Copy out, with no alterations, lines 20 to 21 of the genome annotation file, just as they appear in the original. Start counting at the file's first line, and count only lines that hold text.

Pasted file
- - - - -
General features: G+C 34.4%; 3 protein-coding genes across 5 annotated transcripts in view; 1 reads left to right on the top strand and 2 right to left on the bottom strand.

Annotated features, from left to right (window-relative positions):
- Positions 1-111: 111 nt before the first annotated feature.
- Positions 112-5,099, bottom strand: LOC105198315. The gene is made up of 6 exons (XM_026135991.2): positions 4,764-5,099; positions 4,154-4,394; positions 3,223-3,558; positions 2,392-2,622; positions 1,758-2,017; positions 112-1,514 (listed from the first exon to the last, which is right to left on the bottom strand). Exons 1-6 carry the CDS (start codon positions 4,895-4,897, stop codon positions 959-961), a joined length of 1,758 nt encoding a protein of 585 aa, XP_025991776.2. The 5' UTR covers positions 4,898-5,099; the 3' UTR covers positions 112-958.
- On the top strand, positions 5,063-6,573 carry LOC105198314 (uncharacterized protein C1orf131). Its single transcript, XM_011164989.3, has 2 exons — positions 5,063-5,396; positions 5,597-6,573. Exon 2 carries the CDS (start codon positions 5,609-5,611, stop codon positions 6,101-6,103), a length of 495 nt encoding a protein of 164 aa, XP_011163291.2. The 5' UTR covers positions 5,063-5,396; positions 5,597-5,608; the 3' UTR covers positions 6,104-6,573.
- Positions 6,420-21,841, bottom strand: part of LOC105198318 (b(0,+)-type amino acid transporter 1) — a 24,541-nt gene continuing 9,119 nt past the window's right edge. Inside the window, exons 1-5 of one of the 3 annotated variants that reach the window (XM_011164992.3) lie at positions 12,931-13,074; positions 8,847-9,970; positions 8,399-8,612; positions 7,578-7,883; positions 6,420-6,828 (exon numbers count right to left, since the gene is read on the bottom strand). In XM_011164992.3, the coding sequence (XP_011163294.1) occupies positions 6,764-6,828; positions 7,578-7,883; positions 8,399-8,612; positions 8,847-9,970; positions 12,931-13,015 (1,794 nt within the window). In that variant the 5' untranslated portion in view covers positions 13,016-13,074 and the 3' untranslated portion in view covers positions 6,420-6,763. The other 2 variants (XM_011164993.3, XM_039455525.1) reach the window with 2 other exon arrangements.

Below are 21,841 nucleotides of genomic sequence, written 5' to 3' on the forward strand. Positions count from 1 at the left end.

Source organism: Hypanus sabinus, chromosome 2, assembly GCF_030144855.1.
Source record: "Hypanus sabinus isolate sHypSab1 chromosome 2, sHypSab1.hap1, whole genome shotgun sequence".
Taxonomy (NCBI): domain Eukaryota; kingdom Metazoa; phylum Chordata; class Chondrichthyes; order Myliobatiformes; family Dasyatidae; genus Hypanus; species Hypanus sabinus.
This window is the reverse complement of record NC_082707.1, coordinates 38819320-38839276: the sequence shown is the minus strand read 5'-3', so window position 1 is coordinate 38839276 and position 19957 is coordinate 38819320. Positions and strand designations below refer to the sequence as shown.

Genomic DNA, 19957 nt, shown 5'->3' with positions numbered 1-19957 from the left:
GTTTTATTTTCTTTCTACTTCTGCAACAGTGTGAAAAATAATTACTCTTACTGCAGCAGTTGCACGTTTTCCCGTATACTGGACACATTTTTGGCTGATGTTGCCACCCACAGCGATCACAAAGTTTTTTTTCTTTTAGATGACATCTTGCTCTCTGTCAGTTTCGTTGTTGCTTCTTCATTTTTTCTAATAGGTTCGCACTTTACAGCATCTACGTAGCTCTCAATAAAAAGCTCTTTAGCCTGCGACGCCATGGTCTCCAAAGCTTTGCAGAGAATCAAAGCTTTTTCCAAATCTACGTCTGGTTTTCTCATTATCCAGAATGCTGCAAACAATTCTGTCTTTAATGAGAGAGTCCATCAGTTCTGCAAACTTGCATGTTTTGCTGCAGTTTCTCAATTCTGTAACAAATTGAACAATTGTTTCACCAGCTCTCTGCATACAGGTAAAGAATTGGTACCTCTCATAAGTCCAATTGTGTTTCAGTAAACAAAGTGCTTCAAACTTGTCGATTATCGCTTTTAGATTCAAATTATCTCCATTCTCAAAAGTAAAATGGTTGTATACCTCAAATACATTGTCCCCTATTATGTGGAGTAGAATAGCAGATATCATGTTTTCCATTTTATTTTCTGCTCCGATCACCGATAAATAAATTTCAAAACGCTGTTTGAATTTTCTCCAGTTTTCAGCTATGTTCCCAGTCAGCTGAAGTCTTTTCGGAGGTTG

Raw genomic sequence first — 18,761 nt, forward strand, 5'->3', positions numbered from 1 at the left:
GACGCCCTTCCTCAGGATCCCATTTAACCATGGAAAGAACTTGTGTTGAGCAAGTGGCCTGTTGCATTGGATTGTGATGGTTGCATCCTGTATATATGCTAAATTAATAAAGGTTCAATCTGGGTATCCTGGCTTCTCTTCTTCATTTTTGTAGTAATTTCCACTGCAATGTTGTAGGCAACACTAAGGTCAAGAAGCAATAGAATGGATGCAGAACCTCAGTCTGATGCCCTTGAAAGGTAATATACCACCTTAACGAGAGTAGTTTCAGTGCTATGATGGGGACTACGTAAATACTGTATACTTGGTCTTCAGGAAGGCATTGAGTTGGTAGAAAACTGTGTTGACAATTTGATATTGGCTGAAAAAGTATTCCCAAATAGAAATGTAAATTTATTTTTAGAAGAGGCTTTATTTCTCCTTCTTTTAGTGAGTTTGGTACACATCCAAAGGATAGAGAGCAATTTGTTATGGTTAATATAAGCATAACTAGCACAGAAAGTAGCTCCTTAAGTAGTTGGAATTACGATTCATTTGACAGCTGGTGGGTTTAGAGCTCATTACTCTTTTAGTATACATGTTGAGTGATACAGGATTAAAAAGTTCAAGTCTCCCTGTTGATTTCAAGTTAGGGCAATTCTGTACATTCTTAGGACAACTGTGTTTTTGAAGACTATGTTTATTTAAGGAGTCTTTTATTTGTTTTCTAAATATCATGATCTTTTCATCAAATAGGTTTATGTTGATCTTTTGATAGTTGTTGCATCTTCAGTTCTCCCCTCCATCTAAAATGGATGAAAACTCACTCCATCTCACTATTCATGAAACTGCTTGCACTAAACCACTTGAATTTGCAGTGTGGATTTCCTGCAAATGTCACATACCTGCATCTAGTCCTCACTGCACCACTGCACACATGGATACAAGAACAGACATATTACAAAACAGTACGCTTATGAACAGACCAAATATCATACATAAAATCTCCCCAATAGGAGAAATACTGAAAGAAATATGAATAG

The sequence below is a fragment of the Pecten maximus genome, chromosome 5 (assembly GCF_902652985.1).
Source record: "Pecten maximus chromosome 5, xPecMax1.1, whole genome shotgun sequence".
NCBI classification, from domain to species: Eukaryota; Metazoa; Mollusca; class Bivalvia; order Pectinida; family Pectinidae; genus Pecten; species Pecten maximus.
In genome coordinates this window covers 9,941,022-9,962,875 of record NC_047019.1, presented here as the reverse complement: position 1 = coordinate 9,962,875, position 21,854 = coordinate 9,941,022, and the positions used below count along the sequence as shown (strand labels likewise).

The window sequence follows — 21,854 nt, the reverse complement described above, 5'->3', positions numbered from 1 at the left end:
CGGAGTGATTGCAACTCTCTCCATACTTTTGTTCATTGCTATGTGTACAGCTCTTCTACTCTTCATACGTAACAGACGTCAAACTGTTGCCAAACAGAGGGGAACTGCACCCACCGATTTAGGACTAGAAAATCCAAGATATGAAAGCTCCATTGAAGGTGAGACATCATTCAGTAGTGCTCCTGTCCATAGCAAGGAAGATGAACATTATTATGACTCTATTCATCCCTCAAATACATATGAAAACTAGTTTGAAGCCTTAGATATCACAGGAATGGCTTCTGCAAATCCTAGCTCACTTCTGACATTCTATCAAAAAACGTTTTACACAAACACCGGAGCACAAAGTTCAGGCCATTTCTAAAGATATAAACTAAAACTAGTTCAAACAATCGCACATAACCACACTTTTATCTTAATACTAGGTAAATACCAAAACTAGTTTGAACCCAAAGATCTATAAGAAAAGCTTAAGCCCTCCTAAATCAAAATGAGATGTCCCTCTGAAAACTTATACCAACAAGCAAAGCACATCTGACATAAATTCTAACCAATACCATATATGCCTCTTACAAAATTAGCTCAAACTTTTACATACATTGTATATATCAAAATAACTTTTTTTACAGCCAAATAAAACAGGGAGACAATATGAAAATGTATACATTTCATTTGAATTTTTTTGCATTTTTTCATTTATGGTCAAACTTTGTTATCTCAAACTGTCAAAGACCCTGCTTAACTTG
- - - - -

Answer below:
The window sequence follows — 21,854 nt, the reverse complement described above, 5'->3', positions numbered from 1 at the left end:
CGGAGTGATTGCAACTCTCTCCATACTTTTGTTCATTGCTATGTGTACAGCTCTTCTACTCTTCATACGTAACAGACGTCAAACTGTTGCCAAACAGAGGGGAACTGCACCCACCGATTTAGGACTAGAAAATCCAAGATATGAAAGCTCCATTGAAGGTGAGACATCATTCAGTAGTGCTCCTGTCCATAGCAAGGAAGATGAACATTATTATGACTCTATTCATCCCTCAAATACATATGAAAACTAGTTTGAAGCCTTAGATATCACAGGAATGGCTTCTGCAAATCCTAGCTCACTTCTGACATTCTATCAAAAAACGTTTTACACAAACACCGGAGCACAAAGTTCAGGCCATTTCTAAAGATATAAACTAAAACTAGTTCAAACAATCGCACATAACCACACTTTTATCTTAATACTAGGTAAATACCAAAACTAGTTTGAACCCAAAGATCTATAAGAAAAGCTTAAGCCCTCCTAAATCAAAATGAGATGTCCCTCTGAAAACTTATACCAACAAGCAAAGCACATCTGACATAAATTCTAACCAATACCATATATGCCTCTTACAAAATTAGCTCAAACTTTTACATACATTGTATATATCAAAATAACTTTTTTTACAGCCAAATAAAACAGGGAGACAATATGAAAATGTATACATTTCATTTGAATTTTTTTGCATTTTTTCATTTATGGTCAAACTTTGTTATCTCAAACTGTCAAAGACCCTGCTTAACTTG